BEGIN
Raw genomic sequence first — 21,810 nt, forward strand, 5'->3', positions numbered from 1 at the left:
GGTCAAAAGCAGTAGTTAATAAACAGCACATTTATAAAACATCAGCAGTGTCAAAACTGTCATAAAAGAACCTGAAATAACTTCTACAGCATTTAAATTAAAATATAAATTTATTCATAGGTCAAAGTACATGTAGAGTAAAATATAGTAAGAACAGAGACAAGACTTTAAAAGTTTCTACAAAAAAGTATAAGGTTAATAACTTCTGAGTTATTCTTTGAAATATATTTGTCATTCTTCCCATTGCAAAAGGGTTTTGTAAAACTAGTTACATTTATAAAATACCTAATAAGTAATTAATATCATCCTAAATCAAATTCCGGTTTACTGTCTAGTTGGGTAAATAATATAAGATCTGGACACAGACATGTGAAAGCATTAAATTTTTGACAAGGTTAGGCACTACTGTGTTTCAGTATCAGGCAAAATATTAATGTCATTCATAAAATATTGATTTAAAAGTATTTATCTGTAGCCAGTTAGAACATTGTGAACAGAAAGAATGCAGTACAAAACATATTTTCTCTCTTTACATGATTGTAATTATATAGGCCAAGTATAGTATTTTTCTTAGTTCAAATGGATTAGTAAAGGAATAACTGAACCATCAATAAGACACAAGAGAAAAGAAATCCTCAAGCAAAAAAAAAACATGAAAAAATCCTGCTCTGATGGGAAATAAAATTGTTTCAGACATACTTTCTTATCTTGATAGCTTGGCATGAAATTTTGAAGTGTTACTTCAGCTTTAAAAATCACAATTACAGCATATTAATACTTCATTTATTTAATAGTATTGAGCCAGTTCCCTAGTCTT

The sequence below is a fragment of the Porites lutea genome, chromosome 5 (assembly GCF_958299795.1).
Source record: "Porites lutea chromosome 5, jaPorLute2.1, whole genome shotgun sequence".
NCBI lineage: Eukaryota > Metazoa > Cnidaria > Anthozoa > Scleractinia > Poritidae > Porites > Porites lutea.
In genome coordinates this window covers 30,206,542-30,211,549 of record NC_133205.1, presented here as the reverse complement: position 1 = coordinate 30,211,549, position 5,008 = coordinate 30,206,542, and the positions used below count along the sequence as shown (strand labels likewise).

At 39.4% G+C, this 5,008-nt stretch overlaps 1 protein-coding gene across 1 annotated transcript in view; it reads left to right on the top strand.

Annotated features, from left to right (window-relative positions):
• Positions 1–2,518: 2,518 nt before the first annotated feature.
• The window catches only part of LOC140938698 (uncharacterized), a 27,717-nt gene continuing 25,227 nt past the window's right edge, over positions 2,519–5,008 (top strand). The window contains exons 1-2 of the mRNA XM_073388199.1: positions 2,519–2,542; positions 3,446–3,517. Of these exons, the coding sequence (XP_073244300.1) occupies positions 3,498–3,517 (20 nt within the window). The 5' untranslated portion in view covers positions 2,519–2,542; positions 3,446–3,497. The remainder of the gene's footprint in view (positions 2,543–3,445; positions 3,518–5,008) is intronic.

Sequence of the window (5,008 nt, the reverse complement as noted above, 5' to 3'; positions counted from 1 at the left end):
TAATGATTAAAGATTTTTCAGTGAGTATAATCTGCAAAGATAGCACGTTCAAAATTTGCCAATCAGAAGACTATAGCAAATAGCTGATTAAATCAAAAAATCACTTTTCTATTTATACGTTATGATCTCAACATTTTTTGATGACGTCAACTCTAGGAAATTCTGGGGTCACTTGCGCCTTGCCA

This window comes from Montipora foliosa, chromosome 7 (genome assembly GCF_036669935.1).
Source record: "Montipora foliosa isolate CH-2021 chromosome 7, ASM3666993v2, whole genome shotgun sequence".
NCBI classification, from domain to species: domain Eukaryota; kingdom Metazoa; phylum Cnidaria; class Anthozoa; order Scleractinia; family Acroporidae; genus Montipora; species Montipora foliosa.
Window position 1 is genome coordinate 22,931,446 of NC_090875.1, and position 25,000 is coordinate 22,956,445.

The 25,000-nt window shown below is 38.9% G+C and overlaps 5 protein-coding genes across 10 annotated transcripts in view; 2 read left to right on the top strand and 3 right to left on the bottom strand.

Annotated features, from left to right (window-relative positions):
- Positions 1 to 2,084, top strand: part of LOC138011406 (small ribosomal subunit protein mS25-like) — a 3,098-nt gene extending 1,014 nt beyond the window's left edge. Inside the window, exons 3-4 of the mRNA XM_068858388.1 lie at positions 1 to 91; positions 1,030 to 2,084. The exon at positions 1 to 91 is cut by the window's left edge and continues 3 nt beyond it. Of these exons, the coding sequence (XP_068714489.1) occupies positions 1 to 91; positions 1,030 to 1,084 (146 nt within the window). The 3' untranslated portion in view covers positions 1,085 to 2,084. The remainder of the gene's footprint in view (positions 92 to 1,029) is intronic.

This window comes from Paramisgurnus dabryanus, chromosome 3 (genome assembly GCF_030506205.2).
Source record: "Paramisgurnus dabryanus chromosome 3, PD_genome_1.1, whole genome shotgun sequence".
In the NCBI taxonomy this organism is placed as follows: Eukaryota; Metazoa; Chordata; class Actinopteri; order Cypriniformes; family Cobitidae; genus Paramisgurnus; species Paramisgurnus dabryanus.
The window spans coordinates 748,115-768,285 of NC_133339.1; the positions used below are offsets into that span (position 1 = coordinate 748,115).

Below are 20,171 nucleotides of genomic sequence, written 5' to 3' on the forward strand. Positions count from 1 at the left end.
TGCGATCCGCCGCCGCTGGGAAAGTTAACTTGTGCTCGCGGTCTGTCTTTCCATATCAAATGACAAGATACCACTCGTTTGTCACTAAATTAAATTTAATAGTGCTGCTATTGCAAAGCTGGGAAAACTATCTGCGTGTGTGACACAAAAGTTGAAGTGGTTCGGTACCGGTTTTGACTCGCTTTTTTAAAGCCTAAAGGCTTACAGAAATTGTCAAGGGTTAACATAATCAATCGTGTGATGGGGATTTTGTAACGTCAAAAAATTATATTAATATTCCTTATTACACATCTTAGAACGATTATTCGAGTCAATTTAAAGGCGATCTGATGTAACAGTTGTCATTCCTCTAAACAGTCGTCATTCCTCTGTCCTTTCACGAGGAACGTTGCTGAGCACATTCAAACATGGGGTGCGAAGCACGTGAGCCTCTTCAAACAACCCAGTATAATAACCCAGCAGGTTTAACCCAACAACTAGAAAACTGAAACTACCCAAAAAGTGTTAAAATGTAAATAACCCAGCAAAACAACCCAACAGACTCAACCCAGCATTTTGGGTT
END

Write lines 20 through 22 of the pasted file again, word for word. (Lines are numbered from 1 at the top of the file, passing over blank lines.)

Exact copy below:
This window comes from Paramisgurnus dabryanus, chromosome 3 (genome assembly GCF_030506205.2).
Source record: "Paramisgurnus dabryanus chromosome 3, PD_genome_1.1, whole genome shotgun sequence".
In the NCBI taxonomy this organism is placed as follows: Eukaryota; Metazoa; Chordata; class Actinopteri; order Cypriniformes; family Cobitidae; genus Paramisgurnus; species Paramisgurnus dabryanus.